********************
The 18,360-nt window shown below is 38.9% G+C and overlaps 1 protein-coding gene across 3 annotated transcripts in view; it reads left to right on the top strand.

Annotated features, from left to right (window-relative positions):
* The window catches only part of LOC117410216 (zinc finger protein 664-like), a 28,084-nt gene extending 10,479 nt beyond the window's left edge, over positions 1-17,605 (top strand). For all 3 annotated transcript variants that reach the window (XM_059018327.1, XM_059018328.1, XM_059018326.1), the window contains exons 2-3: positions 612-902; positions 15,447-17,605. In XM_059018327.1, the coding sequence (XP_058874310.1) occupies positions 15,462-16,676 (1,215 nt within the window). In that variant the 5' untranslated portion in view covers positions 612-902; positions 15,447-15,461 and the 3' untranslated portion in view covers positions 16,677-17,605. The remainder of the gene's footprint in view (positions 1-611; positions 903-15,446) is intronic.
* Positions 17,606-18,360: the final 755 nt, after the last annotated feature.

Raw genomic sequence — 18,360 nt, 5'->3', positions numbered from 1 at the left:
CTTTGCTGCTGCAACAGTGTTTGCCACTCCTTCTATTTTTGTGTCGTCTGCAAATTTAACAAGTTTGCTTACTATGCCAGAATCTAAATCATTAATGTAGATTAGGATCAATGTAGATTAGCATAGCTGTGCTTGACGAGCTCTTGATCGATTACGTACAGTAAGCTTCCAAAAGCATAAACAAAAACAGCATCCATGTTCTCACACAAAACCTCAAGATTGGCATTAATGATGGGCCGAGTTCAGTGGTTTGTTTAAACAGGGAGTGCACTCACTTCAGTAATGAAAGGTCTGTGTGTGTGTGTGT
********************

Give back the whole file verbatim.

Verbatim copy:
The 18,360-nt window shown below is 38.9% G+C and overlaps 1 protein-coding gene across 3 annotated transcripts in view; it reads left to right on the top strand.

Annotated features, from left to right (window-relative positions):
* The window catches only part of LOC117410216 (zinc finger protein 664-like), a 28,084-nt gene extending 10,479 nt beyond the window's left edge, over positions 1-17,605 (top strand). For all 3 annotated transcript variants that reach the window (XM_059018327.1, XM_059018328.1, XM_059018326.1), the window contains exons 2-3: positions 612-902; positions 15,447-17,605. In XM_059018327.1, the coding sequence (XP_058874310.1) occupies positions 15,462-16,676 (1,215 nt within the window). In that variant the 5' untranslated portion in view covers positions 612-902; positions 15,447-15,461 and the 3' untranslated portion in view covers positions 16,677-17,605. The remainder of the gene's footprint in view (positions 1-611; positions 903-15,446) is intronic.
* Positions 17,606-18,360: the final 755 nt, after the last annotated feature.

Raw genomic sequence — 18,360 nt, 5'->3', positions numbered from 1 at the left:
CTTTGCTGCTGCAACAGTGTTTGCCACTCCTTCTATTTTTGTGTCGTCTGCAAATTTAACAAGTTTGCTTACTATGCCAGAATCTAAATCATTAATGTAGATTAGGATCAATGTAGATTAGCATAGCTGTGCTTGACGAGCTCTTGATCGATTACGTACAGTAAGCTTCCAAAAGCATAAACAAAAACAGCATCCATGTTCTCACACAAAACCTCAAGATTGGCATTAATGATGGGCCGAGTTCAGTGGTTTGTTTAAACAGGGAGTGCACTCACTTCAGTAATGAAAGGTCTGTGTGTGTGTGTGT